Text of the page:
• @tilper While I certainly agree with the spirit of what you're saying, I think an apt metaphor here would be that Will egged crow's house, and crow blew-up Will's house. – The Count Feb 27 '17 at 1:54
• @TheCount, I don't think that analogy is accurate at all but +1 because the thought of that scenario playing out for real (in general, not necessarily with the two people here) was hilarious. – user307169 Feb 27 '17 at 15:02
• @tilper I was in a silly mood last night. I guess I mean Will was rightfully irritated and perhaps handled it poorly. crow just acted like, well, an ass. not exactly an equivalence. – The Count Feb 27 '17 at 15:10
• Ignoring has been an effective solution to this problem. At least it has worked for me, with not a single case where I was spammed or something similar. – Aloizio Macedo Mod Feb 27 '17 at 23:22
• Successively less subtle warnings followed by blacklisting and systematic breaking down of subject if warnings are not heeded. Will only work if you are well connected ;) But hey you got 74k rep. – mathreadler Feb 28 '17 at 2:56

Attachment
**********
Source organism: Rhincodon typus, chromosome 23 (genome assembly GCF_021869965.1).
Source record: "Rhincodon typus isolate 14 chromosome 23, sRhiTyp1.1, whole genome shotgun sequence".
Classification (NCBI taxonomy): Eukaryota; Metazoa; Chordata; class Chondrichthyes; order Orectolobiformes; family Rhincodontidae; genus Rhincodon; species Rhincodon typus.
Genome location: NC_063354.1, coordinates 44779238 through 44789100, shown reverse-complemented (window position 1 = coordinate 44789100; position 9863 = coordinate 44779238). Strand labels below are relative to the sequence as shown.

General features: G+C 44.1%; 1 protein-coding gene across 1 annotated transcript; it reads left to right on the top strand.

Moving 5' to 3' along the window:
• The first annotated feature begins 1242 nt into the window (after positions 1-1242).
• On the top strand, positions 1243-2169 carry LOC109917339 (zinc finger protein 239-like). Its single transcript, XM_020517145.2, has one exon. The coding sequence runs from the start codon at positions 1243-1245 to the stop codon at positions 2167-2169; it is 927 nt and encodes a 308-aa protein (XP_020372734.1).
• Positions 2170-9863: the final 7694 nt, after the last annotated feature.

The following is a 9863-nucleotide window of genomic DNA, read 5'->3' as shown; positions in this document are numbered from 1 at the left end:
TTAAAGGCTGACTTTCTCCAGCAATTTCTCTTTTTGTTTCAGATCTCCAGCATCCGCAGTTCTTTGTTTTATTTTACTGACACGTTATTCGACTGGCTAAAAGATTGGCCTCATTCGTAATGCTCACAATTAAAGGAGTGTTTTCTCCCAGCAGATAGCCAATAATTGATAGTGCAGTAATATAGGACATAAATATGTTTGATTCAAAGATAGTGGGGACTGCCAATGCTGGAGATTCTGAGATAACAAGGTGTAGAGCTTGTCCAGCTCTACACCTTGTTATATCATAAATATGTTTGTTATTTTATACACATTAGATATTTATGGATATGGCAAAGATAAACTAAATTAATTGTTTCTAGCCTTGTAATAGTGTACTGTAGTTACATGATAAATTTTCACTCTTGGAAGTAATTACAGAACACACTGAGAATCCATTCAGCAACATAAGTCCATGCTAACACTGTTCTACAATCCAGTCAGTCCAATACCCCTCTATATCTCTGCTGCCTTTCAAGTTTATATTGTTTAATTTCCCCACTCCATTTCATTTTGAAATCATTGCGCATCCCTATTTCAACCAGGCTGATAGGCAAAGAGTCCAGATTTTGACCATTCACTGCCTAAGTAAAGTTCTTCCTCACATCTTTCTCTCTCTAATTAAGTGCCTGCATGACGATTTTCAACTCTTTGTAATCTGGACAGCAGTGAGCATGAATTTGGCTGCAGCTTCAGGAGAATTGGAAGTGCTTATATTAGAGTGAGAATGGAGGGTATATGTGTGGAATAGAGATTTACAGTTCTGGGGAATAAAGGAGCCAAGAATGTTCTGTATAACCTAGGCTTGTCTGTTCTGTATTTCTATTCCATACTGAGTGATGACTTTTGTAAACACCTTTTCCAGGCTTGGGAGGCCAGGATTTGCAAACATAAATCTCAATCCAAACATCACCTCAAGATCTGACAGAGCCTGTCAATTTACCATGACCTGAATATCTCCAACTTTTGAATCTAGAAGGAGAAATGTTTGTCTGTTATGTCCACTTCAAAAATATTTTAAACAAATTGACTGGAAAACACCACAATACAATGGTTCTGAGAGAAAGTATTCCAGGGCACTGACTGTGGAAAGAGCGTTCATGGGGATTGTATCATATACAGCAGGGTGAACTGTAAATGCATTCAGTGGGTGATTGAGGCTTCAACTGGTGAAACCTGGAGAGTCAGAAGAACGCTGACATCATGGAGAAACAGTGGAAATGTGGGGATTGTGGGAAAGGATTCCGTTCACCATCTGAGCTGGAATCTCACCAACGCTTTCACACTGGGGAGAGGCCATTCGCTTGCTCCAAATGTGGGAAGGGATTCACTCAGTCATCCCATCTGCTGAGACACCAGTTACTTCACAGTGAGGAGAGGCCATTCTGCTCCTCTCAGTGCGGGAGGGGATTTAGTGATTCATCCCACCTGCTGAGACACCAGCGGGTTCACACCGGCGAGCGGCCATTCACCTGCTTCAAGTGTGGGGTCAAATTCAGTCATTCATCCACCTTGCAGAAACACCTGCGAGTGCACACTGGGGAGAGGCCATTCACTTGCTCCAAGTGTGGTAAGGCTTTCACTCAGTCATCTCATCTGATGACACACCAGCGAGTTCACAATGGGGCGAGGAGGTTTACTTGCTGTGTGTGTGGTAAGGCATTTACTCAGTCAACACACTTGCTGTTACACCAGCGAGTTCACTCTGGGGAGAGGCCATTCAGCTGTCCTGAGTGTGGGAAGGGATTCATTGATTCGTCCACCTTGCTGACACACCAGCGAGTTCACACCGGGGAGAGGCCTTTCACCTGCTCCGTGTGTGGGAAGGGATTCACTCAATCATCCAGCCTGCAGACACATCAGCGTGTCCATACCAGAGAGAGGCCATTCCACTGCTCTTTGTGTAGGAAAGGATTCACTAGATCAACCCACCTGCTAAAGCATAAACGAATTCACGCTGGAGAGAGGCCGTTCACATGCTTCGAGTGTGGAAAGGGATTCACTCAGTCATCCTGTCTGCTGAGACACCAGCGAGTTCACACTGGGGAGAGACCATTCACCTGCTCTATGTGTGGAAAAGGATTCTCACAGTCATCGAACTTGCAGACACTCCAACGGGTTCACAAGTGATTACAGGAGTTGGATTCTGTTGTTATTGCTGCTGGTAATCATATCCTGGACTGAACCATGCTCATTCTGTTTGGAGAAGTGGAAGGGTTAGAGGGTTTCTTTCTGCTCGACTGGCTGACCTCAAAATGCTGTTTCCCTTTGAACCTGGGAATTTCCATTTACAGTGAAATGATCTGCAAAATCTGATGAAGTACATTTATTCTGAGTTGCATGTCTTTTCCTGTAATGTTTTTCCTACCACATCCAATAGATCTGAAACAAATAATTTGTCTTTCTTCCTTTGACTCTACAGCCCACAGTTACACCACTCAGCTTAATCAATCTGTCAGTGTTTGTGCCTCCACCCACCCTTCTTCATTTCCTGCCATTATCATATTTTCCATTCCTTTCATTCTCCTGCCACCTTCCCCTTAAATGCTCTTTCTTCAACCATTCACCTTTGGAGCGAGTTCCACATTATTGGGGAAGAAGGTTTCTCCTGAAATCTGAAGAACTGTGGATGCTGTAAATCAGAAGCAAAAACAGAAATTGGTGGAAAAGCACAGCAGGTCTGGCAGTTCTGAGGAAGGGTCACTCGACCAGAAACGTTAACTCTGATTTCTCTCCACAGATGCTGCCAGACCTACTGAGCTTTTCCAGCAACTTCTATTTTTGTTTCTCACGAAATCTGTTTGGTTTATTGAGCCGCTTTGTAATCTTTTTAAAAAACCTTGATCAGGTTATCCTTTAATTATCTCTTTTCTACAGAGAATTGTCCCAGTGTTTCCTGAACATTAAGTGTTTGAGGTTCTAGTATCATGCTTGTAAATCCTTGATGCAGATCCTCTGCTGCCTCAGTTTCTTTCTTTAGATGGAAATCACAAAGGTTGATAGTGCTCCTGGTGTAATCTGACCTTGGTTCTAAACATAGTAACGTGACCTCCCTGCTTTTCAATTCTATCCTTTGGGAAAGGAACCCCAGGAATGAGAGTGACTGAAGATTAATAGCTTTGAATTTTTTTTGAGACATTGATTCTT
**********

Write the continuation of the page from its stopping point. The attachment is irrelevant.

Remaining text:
• I do not think that it is rude of the poster to ask as long as they do not expect or demand an answer. They think that they are in a friendly voluntary conversation and before the "damn, you are bothering me"-post there was no indication that this was not so. – Phira Mar 2 '17 at 23:36
• @KevinLong while i see both sides here (see my previous comments), surely you would agree that regardless of the pestering, will responded inappropriately? – The Count Mar 2 '17 at 23:44
• Well, the original OP's initial request for clarification/extra explanation can't be condemned as such. Some users like engaging OPs in interaction through comments (sometimes to gauge their interest and enthusiasm)[1]. Although as some of the others have rightly said, the OP's final comment (although very cuss and disrespectful and indeed deserves condemnation) was instigated by your previous comment. He had no idea and no chance of knowing whether you were busy. – Shraddheya Shendre Mar 3 '17 at 10:31